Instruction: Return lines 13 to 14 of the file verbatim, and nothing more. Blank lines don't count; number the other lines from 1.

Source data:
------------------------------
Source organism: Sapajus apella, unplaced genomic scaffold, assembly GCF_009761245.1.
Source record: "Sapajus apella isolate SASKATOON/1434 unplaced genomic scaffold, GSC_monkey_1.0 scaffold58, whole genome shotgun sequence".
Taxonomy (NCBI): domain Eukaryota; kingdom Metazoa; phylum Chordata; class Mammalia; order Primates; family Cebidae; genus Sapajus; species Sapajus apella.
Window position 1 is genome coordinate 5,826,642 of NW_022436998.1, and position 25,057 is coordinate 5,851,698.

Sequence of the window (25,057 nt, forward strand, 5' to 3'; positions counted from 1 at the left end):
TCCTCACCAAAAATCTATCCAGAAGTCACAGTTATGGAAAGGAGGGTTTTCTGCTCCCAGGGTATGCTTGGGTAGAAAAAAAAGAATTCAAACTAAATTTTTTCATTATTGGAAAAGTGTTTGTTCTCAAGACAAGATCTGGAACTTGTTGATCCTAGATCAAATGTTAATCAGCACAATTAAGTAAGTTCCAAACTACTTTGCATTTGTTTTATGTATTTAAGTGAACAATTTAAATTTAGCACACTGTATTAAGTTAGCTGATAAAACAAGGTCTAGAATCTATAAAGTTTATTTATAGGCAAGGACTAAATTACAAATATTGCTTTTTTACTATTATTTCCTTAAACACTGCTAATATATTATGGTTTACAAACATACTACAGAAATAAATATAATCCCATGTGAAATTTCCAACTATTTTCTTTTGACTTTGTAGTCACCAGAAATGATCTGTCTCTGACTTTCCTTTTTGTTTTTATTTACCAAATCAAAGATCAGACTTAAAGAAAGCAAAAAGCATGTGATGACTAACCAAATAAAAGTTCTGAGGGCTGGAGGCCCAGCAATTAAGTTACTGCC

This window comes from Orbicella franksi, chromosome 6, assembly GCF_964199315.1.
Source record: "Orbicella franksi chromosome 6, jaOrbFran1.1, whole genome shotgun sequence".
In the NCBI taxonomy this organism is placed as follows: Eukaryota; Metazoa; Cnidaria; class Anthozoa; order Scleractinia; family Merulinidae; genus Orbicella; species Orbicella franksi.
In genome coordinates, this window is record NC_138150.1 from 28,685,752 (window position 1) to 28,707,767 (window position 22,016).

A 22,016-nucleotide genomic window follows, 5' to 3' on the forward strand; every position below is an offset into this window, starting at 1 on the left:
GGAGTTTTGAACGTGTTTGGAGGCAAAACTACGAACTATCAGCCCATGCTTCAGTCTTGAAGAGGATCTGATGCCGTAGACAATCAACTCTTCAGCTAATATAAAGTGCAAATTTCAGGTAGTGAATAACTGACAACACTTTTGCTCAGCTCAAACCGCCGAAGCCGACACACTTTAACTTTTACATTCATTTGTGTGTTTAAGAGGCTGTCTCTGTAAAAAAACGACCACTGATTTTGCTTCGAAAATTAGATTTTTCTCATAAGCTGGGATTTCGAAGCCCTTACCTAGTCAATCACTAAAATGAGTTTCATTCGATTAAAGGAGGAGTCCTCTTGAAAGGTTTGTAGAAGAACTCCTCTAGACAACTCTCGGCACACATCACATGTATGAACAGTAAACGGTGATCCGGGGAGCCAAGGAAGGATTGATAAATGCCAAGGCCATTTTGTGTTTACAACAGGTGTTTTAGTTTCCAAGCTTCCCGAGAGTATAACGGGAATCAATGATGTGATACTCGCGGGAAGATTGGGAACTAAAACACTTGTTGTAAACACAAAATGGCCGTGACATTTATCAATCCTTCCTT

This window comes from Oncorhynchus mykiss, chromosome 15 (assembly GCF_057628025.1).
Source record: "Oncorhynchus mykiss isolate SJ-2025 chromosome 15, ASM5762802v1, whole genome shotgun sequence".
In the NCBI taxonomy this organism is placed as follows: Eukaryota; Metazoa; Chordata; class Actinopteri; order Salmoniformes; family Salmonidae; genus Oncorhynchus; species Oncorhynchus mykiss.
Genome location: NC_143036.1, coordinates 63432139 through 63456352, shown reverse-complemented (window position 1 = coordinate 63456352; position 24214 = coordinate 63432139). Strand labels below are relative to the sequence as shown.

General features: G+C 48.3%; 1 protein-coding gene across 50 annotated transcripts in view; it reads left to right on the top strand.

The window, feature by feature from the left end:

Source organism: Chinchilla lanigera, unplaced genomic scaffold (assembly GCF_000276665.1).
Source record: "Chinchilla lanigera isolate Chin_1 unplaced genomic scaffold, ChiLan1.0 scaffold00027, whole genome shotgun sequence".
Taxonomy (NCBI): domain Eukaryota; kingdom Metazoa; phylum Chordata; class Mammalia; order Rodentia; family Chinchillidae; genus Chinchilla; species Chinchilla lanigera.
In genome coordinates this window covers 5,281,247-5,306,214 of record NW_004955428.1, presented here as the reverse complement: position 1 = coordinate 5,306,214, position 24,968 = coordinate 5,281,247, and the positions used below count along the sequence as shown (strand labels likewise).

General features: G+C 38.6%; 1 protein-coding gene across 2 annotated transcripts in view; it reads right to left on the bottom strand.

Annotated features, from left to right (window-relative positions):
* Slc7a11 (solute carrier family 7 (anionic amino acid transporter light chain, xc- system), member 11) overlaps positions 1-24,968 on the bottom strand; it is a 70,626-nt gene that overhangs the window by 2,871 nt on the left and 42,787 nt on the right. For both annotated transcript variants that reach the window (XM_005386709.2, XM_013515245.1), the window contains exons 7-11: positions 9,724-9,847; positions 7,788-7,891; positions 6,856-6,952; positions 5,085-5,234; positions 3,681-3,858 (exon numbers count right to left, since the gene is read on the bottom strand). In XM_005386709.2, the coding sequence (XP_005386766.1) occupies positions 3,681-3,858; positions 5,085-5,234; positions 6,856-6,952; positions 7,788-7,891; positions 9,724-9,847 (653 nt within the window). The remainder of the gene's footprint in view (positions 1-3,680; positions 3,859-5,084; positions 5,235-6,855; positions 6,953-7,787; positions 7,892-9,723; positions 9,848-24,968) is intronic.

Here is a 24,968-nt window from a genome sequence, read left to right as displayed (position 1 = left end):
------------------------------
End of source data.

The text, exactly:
This window comes from Oncorhynchus mykiss, chromosome 15 (assembly GCF_057628025.1).
Source record: "Oncorhynchus mykiss isolate SJ-2025 chromosome 15, ASM5762802v1, whole genome shotgun sequence".